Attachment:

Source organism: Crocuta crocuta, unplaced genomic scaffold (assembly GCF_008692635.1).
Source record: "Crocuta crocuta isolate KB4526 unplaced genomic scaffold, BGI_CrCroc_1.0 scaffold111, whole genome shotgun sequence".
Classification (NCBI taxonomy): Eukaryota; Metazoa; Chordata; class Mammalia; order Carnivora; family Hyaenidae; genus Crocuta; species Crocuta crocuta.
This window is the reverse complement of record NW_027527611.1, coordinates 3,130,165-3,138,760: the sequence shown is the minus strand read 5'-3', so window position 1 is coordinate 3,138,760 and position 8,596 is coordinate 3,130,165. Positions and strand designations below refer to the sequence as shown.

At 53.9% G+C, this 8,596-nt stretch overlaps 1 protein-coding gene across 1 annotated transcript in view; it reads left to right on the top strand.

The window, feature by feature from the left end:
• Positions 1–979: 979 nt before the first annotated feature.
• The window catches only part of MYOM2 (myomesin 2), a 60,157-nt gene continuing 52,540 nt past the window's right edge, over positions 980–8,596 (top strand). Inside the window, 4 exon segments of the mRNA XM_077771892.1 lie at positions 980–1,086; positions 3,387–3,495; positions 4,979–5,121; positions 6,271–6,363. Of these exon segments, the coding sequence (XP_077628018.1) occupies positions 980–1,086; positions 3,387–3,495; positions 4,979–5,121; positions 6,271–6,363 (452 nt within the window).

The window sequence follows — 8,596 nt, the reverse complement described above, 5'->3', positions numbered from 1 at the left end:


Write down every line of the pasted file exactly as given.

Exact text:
Source organism: Crocuta crocuta, unplaced genomic scaffold (assembly GCF_008692635.1).
Source record: "Crocuta crocuta isolate KB4526 unplaced genomic scaffold, BGI_CrCroc_1.0 scaffold111, whole genome shotgun sequence".
Classification (NCBI taxonomy): Eukaryota; Metazoa; Chordata; class Mammalia; order Carnivora; family Hyaenidae; genus Crocuta; species Crocuta crocuta.
This window is the reverse complement of record NW_027527611.1, coordinates 3,130,165-3,138,760: the sequence shown is the minus strand read 5'-3', so window position 1 is coordinate 3,138,760 and position 8,596 is coordinate 3,130,165. Positions and strand designations below refer to the sequence as shown.

At 53.9% G+C, this 8,596-nt stretch overlaps 1 protein-coding gene across 1 annotated transcript in view; it reads left to right on the top strand.

The window, feature by feature from the left end:
• Positions 1–979: 979 nt before the first annotated feature.
• The window catches only part of MYOM2 (myomesin 2), a 60,157-nt gene continuing 52,540 nt past the window's right edge, over positions 980–8,596 (top strand). Inside the window, 4 exon segments of the mRNA XM_077771892.1 lie at positions 980–1,086; positions 3,387–3,495; positions 4,979–5,121; positions 6,271–6,363. Of these exon segments, the coding sequence (XP_077628018.1) occupies positions 980–1,086; positions 3,387–3,495; positions 4,979–5,121; positions 6,271–6,363 (452 nt within the window).

The window sequence follows — 8,596 nt, the reverse complement described above, 5'->3', positions numbered from 1 at the left end: